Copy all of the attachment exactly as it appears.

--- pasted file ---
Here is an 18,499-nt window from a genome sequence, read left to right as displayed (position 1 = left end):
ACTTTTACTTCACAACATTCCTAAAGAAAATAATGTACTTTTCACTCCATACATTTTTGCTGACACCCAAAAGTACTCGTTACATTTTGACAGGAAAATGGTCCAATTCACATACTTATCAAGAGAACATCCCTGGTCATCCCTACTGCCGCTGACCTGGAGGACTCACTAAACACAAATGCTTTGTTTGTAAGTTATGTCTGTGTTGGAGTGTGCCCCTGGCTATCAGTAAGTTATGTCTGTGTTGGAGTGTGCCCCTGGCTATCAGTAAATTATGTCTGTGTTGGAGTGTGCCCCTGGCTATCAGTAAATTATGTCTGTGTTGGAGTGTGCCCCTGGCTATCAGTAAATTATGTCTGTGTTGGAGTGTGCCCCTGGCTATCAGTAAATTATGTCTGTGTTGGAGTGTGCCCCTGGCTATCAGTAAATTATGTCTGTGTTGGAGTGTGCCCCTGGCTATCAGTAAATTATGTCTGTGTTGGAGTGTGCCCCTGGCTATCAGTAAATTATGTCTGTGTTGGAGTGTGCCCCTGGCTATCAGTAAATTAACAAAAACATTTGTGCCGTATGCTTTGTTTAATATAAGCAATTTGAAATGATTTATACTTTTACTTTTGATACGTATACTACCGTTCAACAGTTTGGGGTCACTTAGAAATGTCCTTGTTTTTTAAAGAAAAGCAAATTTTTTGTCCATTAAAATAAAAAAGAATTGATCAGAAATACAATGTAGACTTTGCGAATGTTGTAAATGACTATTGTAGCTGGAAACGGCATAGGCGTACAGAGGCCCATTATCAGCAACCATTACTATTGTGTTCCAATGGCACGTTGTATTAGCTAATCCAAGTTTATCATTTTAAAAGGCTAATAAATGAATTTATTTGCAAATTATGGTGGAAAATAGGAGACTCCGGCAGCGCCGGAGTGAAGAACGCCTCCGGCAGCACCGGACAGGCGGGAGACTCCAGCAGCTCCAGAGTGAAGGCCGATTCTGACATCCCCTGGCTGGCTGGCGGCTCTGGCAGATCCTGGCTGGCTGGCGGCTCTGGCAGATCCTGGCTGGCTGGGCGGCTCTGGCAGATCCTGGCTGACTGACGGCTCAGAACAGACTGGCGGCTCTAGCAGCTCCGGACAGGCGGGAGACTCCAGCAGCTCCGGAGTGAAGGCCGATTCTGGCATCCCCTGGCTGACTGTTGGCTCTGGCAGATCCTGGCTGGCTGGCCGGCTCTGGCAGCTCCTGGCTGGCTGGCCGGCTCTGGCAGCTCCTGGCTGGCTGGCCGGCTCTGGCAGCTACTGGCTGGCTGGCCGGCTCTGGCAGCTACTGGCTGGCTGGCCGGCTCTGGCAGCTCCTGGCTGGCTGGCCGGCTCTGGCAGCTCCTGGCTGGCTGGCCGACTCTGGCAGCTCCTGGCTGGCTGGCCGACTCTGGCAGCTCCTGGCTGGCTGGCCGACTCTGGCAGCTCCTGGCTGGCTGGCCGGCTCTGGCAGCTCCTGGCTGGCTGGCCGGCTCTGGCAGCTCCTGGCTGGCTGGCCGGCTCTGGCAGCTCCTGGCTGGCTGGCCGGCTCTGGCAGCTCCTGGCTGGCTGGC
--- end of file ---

Here is an 18,499-nt window from a genome sequence, read left to right as displayed (position 1 = left end):
ACTTTTACTTCACAACATTCCTAAAGAAAATAATGTACTTTTCACTCCATACATTTTTGCTGACACCCAAAAGTACTCGTTACATTTTGACAGGAAAATGGTCCAATTCACATACTTATCAAGAGAACATCCCTGGTCATCCCTACTGCCGCTGACCTGGAGGACTCACTAAACACAAATGCTTTGTTTGTAAGTTATGTCTGTGTTGGAGTGTGCCCCTGGCTATCAGTAAGTTATGTCTGTGTTGGAGTGTGCCCCTGGCTATCAGTAAATTATGTCTGTGTTGGAGTGTGCCCCTGGCTATCAGTAAATTATGTCTGTGTTGGAGTGTGCCCCTGGCTATCAGTAAATTATGTCTGTGTTGGAGTGTGCCCCTGGCTATCAGTAAATTATGTCTGTGTTGGAGTGTGCCCCTGGCTATCAGTAAATTATGTCTGTGTTGGAGTGTGCCCCTGGCTATCAGTAAATTATGTCTGTGTTGGAGTGTGCCCCTGGCTATCAGTAAATTATGTCTGTGTTGGAGTGTGCCCCTGGCTATCAGTAAATTAACAAAAACATTTGTGCCGTATGCTTTGTTTAATATAAGCAATTTGAAATGATTTATACTTTTACTTTTGATACGTATACTACCGTTCAACAGTTTGGGGTCACTTAGAAATGTCCTTGTTTTTTAAAGAAAAGCAAATTTTTTGTCCATTAAAATAAAAAAGAATTGATCAGAAATACAATGTAGACTTTGCGAATGTTGTAAATGACTATTGTAGCTGGAAACGGCATAGGCGTACAGAGGCCCATTATCAGCAACCATTACTATTGTGTTCCAATGGCACGTTGTATTAGCTAATCCAAGTTTATCATTTTAAAAGGCTAATAAATGAATTTATTTGCAAATTATGGTGGAAAATAGGAGACTCCGGCAGCGCCGGAGTGAAGAACGCCTCCGGCAGCACCGGACAGGCGGGAGACTCCAGCAGCTCCAGAGTGAAGGCCGATTCTGACATCCCCTGGCTGGCTGGCGGCTCTGGCAGATCCTGGCTGGCTGGCGGCTCTGGCAGATCCTGGCTGGCTGGGCGGCTCTGGCAGATCCTGGCTGACTGACGGCTCAGAACAGACTGGCGGCTCTAGCAGCTCCGGACAGGCGGGAGACTCCAGCAGCTCCGGAGTGAAGGCCGATTCTGGCATCCCCTGGCTGACTGTTGGCTCTGGCAGATCCTGGCTGGCTGGCCGGCTCTGGCAGCTCCTGGCTGGCTGGCCGGCTCTGGCAGCTCCTGGCTGGCTGGCCGGCTCTGGCAGCTACTGGCTGGCTGGCCGGCTCTGGCAGCTACTGGCTGGCTGGCCGGCTCTGGCAGCTCCTGGCTGGCTGGCCGGCTCTGGCAGCTCCTGGCTGGCTGGCCGACTCTGGCAGCTCCTGGCTGGCTGGCCGACTCTGGCAGCTCCTGGCTGGCTGGCCGACTCTGGCAGCTCCTGGCTGGCTGGCCGGCTCTGGCAGCTCCTGGCTGGCTGGCCGGCTCTGGCAGCTCCTGGCTGGCTGGCCGGCTCTGGCAGCTCCTGGCTGGCTGGCCGGCTCTGGCAGCTCCTGGCTGGCTGGC